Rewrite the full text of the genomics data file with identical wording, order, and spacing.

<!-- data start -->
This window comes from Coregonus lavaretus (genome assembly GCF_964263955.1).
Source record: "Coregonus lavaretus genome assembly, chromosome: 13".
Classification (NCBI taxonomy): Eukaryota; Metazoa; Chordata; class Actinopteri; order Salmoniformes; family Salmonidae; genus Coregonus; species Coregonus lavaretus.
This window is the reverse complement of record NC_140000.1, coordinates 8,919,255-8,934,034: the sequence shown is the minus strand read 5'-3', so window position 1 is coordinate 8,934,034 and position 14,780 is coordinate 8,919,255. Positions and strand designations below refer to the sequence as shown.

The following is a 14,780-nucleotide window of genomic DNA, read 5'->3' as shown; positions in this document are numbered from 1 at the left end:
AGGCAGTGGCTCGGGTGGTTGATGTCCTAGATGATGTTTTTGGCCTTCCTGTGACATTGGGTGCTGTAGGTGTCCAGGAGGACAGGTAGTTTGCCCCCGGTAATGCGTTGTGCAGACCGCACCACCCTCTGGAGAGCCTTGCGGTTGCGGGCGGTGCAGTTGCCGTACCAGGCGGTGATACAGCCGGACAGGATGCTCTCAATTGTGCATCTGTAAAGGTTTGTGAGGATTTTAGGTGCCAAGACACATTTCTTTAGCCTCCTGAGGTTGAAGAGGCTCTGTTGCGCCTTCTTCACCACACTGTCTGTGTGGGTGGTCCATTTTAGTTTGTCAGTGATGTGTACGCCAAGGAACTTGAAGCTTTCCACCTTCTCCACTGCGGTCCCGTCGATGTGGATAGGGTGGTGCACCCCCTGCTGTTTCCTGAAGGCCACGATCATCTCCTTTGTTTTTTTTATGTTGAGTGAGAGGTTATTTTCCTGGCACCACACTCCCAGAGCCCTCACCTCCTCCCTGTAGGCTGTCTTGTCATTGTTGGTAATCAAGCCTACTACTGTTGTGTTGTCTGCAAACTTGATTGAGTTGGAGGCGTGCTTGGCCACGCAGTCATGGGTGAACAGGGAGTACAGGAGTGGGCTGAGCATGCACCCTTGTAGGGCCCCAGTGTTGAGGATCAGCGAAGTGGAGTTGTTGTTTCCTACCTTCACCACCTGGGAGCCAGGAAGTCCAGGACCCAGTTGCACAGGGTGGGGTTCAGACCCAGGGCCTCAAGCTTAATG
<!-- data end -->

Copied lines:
This window comes from Coregonus lavaretus (genome assembly GCF_964263955.1).
Source record: "Coregonus lavaretus genome assembly, chromosome: 13".
Classification (NCBI taxonomy): Eukaryota; Metazoa; Chordata; class Actinopteri; order Salmoniformes; family Salmonidae; genus Coregonus; species Coregonus lavaretus.
This window is the reverse complement of record NC_140000.1, coordinates 8,919,255-8,934,034: the sequence shown is the minus strand read 5'-3', so window position 1 is coordinate 8,934,034 and position 14,780 is coordinate 8,919,255. Positions and strand designations below refer to the sequence as shown.

The following is a 14,780-nucleotide window of genomic DNA, read 5'->3' as shown; positions in this document are numbered from 1 at the left end:
AGGCAGTGGCTCGGGTGGTTGATGTCCTAGATGATGTTTTTGGCCTTCCTGTGACATTGGGTGCTGTAGGTGTCCAGGAGGACAGGTAGTTTGCCCCCGGTAATGCGTTGTGCAGACCGCACCACCCTCTGGAGAGCCTTGCGGTTGCGGGCGGTGCAGTTGCCGTACCAGGCGGTGATACAGCCGGACAGGATGCTCTCAATTGTGCATCTGTAAAGGTTTGTGAGGATTTTAGGTGCCAAGACACATTTCTTTAGCCTCCTGAGGTTGAAGAGGCTCTGTTGCGCCTTCTTCACCACACTGTCTGTGTGGGTGGTCCATTTTAGTTTGTCAGTGATGTGTACGCCAAGGAACTTGAAGCTTTCCACCTTCTCCACTGCGGTCCCGTCGATGTGGATAGGGTGGTGCACCCCCTGCTGTTTCCTGAAGGCCACGATCATCTCCTTTGTTTTTTTTATGTTGAGTGAGAGGTTATTTTCCTGGCACCACACTCCCAGAGCCCTCACCTCCTCCCTGTAGGCTGTCTTGTCATTGTTGGTAATCAAGCCTACTACTGTTGTGTTGTCTGCAAACTTGATTGAGTTGGAGGCGTGCTTGGCCACGCAGTCATGGGTGAACAGGGAGTACAGGAGTGGGCTGAGCATGCACCCTTGTAGGGCCCCAGTGTTGAGGATCAGCGAAGTGGAGTTGTTGTTTCCTACCTTCACCACCTGGGAGCCAGGAAGTCCAGGACCCAGTTGCACAGGGTGGGGTTCAGACCCAGGGCCTCAAGCTTAATG